Comprehends in Context

How to Teach Reading Lesson Plans: Uses the process of word analysis/decoding to identify and comprehend words in context.

1) Utilizes prior knowledge
· Have the students create KWL charts.
· Use the cloze process. The teacher will provide a list of sentences for the students to determine the missing word in each sentence (e.g., The sun did not today because it was cloudy.). Have students fill in missing words and save as part of electronic student portfolio. See Technology Resource Guide for information on electronic student portfolio.

2) Decodes unknown words using the three-cueing system (e.g., semantics/contexts meaning, syntax/sentence structure, graphophonic/sound-symbol correspondence)
· Provide the students with a list of words. The students will determine which letters produce the “schwa” sound (e.g., telephone, lemon—graphophonic).
· Demonstrate the parts of speech in a sentence through color-coding, illustrations, or sentence diagrams (syntax).
· Have the students read an unfamiliar paragraph with new words underlined. The students will select correct meaning from definitions provided.
· Write an unfamiliar paragraph on the board and read, pausing after each sentence. The students will hold up a word card from a given stack that completes the sentence.
· Assist the student in decoding unknown words by using the syntactical grammar structure cues through grammatical questioning techniques that utilize sentence patterns.

n n v n
Example: Howie and Sue drove the buses.

Questions: What happened in this sentence? (drove)
Who drove? (Howie and Sue)
What did they drive? (buses)

3) Uses word patterns to correctly spell words in context
· Pronounce a Word. The students will hold up the correct vowel combination card and pronounce the vowel combination (e.g., ai, ay, ee, ea, ie, oa, ow, ou).

4) Extend word patterns (e.g., prefixes, suffixes, inflectional ending)
· Have the students find prefixes and suffixes from a story/newspaper and make new sentences using these words.
· Provide the students with a list of root words and let them work in small groups. The students will produce a class chart listing root words and all added prefixes and suffixes.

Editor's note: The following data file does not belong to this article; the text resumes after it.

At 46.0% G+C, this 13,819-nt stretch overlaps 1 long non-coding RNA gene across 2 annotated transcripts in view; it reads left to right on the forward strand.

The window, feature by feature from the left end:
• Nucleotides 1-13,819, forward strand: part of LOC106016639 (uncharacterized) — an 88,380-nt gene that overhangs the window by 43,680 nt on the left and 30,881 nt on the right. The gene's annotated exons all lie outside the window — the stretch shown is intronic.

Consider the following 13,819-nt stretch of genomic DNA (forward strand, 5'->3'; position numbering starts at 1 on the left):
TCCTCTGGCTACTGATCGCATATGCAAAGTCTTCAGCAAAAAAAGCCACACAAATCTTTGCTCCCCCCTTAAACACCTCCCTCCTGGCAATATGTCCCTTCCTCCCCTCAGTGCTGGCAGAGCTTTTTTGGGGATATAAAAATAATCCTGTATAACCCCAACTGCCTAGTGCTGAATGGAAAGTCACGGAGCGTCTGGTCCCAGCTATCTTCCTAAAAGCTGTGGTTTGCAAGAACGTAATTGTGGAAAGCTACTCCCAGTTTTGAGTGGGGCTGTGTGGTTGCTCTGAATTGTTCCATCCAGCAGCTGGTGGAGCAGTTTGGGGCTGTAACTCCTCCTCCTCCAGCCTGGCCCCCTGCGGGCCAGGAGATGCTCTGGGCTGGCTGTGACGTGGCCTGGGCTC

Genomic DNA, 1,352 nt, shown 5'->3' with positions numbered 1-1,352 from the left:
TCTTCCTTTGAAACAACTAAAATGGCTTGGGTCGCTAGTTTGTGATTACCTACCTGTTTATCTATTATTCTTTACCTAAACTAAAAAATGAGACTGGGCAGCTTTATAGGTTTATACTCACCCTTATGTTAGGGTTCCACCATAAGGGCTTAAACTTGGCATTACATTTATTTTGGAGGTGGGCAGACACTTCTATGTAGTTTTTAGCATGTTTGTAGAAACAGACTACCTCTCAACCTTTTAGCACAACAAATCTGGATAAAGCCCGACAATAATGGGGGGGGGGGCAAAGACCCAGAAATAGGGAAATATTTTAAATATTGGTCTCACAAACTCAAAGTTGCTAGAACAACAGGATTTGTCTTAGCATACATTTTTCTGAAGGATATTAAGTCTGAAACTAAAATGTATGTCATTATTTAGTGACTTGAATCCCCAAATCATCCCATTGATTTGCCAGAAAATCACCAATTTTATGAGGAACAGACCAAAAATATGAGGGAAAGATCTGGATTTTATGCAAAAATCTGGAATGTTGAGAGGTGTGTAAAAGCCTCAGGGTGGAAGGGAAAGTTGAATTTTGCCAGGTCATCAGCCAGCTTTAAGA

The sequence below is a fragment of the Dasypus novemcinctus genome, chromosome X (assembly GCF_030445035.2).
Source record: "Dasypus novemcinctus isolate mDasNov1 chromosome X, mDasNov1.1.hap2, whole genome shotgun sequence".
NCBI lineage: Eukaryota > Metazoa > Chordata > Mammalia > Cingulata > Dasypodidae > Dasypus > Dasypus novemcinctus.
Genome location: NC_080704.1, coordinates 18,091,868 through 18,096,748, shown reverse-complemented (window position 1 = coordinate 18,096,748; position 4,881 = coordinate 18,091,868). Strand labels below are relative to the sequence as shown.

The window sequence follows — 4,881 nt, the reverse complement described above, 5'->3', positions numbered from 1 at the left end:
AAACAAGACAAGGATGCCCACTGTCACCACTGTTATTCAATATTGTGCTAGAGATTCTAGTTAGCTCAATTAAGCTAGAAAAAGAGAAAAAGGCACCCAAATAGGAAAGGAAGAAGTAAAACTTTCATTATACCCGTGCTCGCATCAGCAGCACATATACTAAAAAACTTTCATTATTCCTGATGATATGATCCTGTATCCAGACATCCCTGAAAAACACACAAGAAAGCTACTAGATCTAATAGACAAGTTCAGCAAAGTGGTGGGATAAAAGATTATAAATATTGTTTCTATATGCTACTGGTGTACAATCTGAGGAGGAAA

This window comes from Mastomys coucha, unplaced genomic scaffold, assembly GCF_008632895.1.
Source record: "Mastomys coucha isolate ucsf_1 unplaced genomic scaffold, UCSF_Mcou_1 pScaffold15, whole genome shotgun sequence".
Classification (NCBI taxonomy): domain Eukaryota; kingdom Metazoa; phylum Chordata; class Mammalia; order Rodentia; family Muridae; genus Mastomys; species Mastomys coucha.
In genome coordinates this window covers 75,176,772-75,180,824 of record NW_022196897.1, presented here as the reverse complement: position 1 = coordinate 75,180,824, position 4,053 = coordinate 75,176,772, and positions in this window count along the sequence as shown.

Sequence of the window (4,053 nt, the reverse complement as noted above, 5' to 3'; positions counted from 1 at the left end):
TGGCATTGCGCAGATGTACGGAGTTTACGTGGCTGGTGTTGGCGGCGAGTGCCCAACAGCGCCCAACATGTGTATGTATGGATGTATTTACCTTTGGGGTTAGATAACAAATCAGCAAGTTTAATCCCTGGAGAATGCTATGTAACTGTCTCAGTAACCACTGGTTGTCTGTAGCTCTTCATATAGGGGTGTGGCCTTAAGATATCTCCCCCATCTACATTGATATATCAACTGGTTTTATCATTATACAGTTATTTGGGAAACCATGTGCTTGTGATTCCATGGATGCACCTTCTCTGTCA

38 Phonograms

V-C/V-C-C V-C-e/V-V0C Diphtongs, r-controlled, others
a at, am, ag, ack, ank, ap, an, ab ay, ail, ain, ake
e ell, est, ed eed ew
i ill, ip, ick, ing, in, ink, im ine ight
o ot, op, ob, ock out, ow, ore
u unk, ug, uck, um
y y

Adapted from CIERA from the National Reading Summit

4) Uses synonyms, antonyms, and homonyms
· Write antonyms on two sets of cards. The students find the matching pairs and make sentences for the words.
· Have the students play Antonym Baseball. The students get one point for each antonym they can name when its opposite is “pitched” to them. They must use it in a sentence.
· Present a sentence orally. Have the students replace a given word with its synonym as they repeat the sentence (e.g., The vase is big. The vase is large.).
· Have the students read a phrase. The students will guess the rhyming synonym. For example:

Phrase Rhyming Synonym
ill heninsect’s trousersfat newlywed sick chickant’s pantswide bride

· Provide the students with a stack of homonym word cards. The students will hold up the correct homonym card after the teacher reads the sentence from the board.
· Have the students use a thesaurus to locate synonyms for any specific word.
· Use electonic/online resources to locate examples of synonyms, homonyms, and antonyms.

5) Uses multiple meanings of words/homographs
· Have the students use a list of homographs to develop sentences that express the different meanings of homographs. For example:

Duck The duck is yellow.
You must duck to go under the rope.

· Have the students use a list of homographs to develop silly sayings.
· Use graphics/drawing tool to illustrate words/silly sayings. .

6) Interprets the meaning of contractions and possessives
· Have students make cards with the contraction form (e.g., I’m) on one side and the regular form (e.g., I am) on the other side. The students draw a card and use the contracted form in a sentence.
· Attach two pockets to an empty tissue box. Label one pocket “possessives” and label the other pocket “contractions.” Place a supply of tagboard strips in which you have underlined the possessive or contraction in the box. The students will pull out the strips and place each one in the correct pocket.

7) Utilizes figurative language/sound devices (e.g., rhyming, alliteration, onomatopoeia)
· Put humorous magazine and newspaper clippings in a folder. The student will choose a clipping to write a limerick using a specific rhyming and syllable pattern.
· Use writing/publishing tool to have small groups create a booklet of limericks to share with others. .

8) Identifies/spells frequently-used words correctly
· Have the students use beans with letters printed on each bean, (upper and lower case), to form spelling words that the teacher reads in context.
· Have the student write and illustrate spelling words. Use a graphics/drawing tool to illustrate spelling words. .
· Create a word-search puzzle using frequently-used words in the context of a current story. After reading the story, the students will locate the vocabulary words in the puzzle. See Technology Resource Guide for online resources.
· Have the students write a paragraph daily on a favorite subject. Use writing/publishing tool program to keep a personal journal. .

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